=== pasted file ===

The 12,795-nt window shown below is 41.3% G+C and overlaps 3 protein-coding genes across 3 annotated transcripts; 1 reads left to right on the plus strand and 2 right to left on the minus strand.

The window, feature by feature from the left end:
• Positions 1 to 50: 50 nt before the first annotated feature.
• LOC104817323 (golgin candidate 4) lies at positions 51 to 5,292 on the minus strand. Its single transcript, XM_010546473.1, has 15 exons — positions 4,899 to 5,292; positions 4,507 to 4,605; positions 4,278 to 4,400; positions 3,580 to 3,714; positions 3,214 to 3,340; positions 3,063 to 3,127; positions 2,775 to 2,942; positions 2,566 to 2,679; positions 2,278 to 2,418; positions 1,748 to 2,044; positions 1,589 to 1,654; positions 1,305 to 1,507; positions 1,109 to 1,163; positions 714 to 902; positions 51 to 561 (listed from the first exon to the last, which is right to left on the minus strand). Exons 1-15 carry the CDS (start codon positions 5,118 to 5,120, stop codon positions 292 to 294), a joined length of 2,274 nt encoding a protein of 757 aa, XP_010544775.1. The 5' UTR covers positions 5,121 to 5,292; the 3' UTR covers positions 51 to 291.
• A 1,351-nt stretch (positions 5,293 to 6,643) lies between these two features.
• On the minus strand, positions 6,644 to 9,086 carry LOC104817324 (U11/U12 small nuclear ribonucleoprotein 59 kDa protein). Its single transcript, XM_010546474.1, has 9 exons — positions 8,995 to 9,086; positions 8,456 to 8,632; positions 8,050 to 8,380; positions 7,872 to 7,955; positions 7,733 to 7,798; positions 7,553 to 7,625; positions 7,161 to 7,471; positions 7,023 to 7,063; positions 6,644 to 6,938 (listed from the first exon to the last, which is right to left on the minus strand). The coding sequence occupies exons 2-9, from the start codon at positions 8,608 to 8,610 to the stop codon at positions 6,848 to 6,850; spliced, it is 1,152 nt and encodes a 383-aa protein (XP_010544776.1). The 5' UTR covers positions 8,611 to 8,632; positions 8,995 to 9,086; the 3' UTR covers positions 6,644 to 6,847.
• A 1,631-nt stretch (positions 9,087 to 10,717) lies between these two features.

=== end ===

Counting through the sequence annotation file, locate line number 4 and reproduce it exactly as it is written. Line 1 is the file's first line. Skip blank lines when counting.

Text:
• LOC104817323 (golgin candidate 4) lies at positions 51 to 5,292 on the minus strand. Its single transcript, XM_010546473.1, has 15 exons — positions 4,899 to 5,292; positions 4,507 to 4,605; positions 4,278 to 4,400; positions 3,580 to 3,714; positions 3,214 to 3,340; positions 3,063 to 3,127; positions 2,775 to 2,942; positions 2,566 to 2,679; positions 2,278 to 2,418; positions 1,748 to 2,044; positions 1,589 to 1,654; positions 1,305 to 1,507; positions 1,109 to 1,163; positions 714 to 902; positions 51 to 561 (listed from the first exon to the last, which is right to left on the minus strand). Exons 1-15 carry the CDS (start codon positions 5,118 to 5,120, stop codon positions 292 to 294), a joined length of 2,274 nt encoding a protein of 757 aa, XP_010544775.1. The 5' UTR covers positions 5,121 to 5,292; the 3' UTR covers positions 51 to 291.